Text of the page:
Book Review: The Long and Faraway Gone

Two parallel narratives, two different people, Wyatt and Julianna, whose lives are united by loss - the loss of their loved ones to separate crimes in the city of Oklahoma in 1986 that left them, their future altered forever. Twenty-five years later when Wyatt, now a seasoned private investigator, is asked to do a favour for a friend, his work takes him back to the past, the long and faraway gone place he had desperately shut off assuming a new identity in a different city ("You lived in the present tense, where the past has no power."), forcing him to relive the painful memories and dig deeper into the horrifying theatre massacre that left six of his friends dead.

The Long and
Faraway Gone
Julianna was just 12 years old when her older sister Genevieve disappeared at a state fair. She was never found, the case never solved. Struggling to cope up with her sister's loss, she never gave up either, trying to piece together the circumstances of her disappearance little realising the consequences to her life and her career, and most importantly the relationships she had forged over the years. And when she learns that the only prime suspect in the case is back in town after all these years, she seizes the only chance to arrive at the truth, ready to sacrifice anything and everything to get the answers.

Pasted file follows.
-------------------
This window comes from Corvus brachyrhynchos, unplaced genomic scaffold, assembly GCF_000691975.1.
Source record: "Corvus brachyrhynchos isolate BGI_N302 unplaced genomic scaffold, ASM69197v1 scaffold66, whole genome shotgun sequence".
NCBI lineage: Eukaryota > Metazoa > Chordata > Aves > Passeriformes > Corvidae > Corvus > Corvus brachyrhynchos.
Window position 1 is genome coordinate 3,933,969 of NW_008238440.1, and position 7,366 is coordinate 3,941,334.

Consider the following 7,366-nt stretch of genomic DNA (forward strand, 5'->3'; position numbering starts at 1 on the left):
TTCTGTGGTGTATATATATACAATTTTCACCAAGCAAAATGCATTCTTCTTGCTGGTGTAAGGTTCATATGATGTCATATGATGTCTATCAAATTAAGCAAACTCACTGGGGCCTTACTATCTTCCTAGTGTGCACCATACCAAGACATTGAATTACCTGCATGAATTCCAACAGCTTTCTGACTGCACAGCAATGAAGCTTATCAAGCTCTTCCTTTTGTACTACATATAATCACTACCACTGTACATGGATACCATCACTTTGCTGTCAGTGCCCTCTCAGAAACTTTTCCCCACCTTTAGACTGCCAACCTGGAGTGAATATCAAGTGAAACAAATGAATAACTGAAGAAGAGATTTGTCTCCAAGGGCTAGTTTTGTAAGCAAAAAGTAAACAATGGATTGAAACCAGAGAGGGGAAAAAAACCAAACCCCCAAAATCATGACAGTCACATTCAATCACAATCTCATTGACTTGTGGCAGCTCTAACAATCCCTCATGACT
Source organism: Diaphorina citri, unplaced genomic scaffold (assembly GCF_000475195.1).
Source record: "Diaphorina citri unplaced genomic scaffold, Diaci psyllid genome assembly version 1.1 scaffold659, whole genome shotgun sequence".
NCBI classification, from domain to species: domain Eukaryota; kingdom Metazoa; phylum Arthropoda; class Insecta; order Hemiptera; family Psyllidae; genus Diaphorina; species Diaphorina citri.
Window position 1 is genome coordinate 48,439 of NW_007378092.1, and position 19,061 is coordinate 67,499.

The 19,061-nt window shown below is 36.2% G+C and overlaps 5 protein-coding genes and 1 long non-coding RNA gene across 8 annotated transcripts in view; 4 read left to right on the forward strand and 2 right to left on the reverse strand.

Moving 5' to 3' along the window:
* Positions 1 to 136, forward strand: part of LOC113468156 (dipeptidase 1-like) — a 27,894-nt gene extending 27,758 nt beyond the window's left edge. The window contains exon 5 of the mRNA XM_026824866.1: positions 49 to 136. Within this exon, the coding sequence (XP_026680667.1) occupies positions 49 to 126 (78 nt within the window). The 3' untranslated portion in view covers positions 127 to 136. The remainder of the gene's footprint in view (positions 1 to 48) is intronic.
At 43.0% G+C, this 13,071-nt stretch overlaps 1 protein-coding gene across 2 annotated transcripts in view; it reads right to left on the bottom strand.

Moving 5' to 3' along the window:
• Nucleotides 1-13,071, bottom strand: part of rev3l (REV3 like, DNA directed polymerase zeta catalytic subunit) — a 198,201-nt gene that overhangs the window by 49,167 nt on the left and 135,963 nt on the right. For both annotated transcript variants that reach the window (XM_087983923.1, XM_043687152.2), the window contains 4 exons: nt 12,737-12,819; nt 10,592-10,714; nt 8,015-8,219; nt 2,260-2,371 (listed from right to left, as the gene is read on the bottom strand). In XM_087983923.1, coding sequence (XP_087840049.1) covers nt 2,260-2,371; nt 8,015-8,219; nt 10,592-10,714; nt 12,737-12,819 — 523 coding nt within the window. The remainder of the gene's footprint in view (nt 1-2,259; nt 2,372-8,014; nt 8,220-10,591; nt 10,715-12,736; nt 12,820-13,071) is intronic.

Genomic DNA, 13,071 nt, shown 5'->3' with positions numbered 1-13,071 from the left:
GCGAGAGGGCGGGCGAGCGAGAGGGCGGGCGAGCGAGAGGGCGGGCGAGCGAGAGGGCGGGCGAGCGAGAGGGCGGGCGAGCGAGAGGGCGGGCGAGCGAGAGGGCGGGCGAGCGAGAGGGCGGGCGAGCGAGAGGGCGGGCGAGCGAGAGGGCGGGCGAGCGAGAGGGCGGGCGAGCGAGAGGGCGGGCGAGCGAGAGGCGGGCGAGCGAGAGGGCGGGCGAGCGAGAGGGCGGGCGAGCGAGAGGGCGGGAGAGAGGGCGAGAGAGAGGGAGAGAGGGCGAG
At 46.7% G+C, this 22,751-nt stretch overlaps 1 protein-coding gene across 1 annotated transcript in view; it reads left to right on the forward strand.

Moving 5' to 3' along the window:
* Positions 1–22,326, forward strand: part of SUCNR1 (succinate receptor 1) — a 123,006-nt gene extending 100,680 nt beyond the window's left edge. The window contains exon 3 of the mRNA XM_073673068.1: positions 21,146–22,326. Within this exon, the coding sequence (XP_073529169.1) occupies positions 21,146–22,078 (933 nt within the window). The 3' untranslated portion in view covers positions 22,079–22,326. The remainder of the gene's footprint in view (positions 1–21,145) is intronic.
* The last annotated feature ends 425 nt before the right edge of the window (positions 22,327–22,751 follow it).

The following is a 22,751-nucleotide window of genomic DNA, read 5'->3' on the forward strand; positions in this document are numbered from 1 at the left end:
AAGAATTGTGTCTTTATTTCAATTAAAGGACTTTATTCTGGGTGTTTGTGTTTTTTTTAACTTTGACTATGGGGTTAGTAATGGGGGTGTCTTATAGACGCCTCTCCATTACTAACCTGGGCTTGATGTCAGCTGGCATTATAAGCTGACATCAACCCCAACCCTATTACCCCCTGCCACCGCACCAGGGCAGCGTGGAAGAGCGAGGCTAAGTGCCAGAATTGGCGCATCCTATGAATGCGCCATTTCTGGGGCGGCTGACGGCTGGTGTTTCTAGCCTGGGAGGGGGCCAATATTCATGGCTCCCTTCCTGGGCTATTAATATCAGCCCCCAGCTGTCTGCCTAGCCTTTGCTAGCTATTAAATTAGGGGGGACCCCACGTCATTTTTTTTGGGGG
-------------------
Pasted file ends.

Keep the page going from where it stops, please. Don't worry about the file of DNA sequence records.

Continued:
Engrossing and compelling, author Lou Berney spins one of the best (philosophical) crime thrillers I've ever read. And I really liked the fact that he kept the interactions between Wyatt and Julianna random and let them achieve closure on their own, and in the process make peace with their respective pasts and let go off it (although I could sense the sexual tension between them both). Deeply meditative, poignant and wonderfully evocative, The Long and Faraway Gone is dark and noir done right. Highly recommended!